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Cancelling Comfort

While driving to church one Sunday morning, my eight-year-old son unexpectedly piped in and exclaimed, “When I grow up, I want to be rich and live in a mansion and drive a sports car!” Instantly, I remembered a time when I had similar desires. The plan was to get married after college, become a teacher, and have a big family. We would work hard, build our dream home, be debt free, and save enough money to retire while still in our forties. This magic formula would allow us plenty of time to travel and enjoy a life of leisure. That was my dream! As a newlywed, and a new teacher, I remember thinking that if we did this right, we’d only have to work hard for about twenty years then we could enjoy retirement, which surely included golfing, traveling, and relaxing by the pool.

Nearly twenty years later, here we are entering our forties. Although we may be closer to retirement age, over this past decade, God has shown us we were not made for comfort or a life of leisure. Often, we can fall into the mindset that our “work” is merely a means to pay the bills, which deceives us into thinking that as soon as we reach financial security, we can quit working. However, we weren’t created to sit on the sidelines. We weren’t created to watch others do kingdom work while we sit by the pool sipping our lemonade. We weren’t created to just play. We weren’t created to build wealth, enabling us to indulge in what makes us comfortable. We weren’t created to simply enjoy a life of leisure.

Don’t get me wrong, by no means am I saying a time of rest and play are bad. In fact, it’s important we make time for both! Ecclesiastes 3:1 says, “There is a time for everything, and a season for every activity under the heavens.” There is a time for rest, a time for play, a time to work and a time for leisure. We just can’t get stuck living for a life of leisure. We were made for more.

The definition of leisure is “freedom from the demands of work or duty, when one can rest, enjoy hobbies or sports, unhurried ease.” Sounds lovely, right? Maybe so, but as a believer, there is always work to be done—regardless of our age, career standing, or financial status.

We were created on purpose for a purpose. Ephesians 2:10 declares, “For we are God’s handiwork, created in Christ Jesus to do good works, which God prepared in advance for us to do.” The Lord recorded all of our days in His book before we were born. He purposefully prepared the "good works” for us in advance. Psalms 139:16 echoes this: “Every moment was laid out before a single day had passed.” Marinate on that for a moment. That means if we woke up this morning with breath in our lungs, it’s because we have a purpose…you have an assignment!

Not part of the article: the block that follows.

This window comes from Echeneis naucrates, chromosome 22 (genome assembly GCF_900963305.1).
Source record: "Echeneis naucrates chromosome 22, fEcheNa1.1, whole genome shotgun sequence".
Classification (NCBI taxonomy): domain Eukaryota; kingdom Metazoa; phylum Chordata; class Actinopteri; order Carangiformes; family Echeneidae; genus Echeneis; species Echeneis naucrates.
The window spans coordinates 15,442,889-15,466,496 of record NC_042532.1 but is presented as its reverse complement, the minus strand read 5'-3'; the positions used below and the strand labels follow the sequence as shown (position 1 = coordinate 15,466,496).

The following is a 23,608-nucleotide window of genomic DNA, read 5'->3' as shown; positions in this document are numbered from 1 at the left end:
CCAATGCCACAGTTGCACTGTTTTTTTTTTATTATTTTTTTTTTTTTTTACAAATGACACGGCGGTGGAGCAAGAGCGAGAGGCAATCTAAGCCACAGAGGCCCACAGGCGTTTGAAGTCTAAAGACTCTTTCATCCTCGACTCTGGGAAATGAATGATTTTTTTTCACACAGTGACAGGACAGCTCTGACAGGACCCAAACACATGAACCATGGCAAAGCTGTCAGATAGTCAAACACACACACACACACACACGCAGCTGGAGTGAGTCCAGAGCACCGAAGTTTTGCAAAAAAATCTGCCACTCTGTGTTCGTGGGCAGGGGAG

Maybe it’s the teacher in me or the fact that I’m a visual learner, but I love how God uses analogies in the Bible to bring better understanding to us as we read His Word. Multiple times, God’s Word compares our life to a race. I’m definitely not a runner, but I have watched numerous races and discovered that life is more like a marathon than a sprint. In long distance races, the runner has to find a pace they can maintain throughout the race. But, when they approach the finish line, no matter how exhausted they feel, they always accelerate. Always!

Hebrews 12:1 says, “Let us run with endurance the race that is set before us.” Philippians 3:13-14 challenges us to, “press on to reach the end of the race and receive the heavenly prize for which God, through Christ Jesus, is calling us.” As believers, that is the race we are running! Previously, I was running a race and working hard to produce a lucrative and leisurely retirement life. My husband and I still work hard and save for retirement, but that’s not our main focus anymore. The Lord has impressed us to set aside some of our material dreams and goals for a season. Our goals have shifted! We are compelled to accelerate and do more—not for us, but for the Kingdom of God.

We believe Jesus is coming back soon, and, whether we depart in the rapture or through physical death, we want to finish our races strong! There is much work to be done, but Matthew 9:37 tells us that “the laborers are few.” This is not the time to sit around and just live out our days.

You have a purpose. You have an assignment, and I implore you to seek the Lord and prayerfully consider what He has for you to do.

Many have been “gifted” to do certain things. May we operate in those gifts! Others are “called” and equipped to serve in specific areas. May we be faithful to that calling! And as believers, all of us have been “commissioned” to spread the gospel, make disciples, take care of the orphans and widows, and help the poor and needy. This is kingdom work that involves everyone—not just a selected few.

May we be willing and obedient to be the hands and feet of Jesus! 1 John 3:16-18 expresses this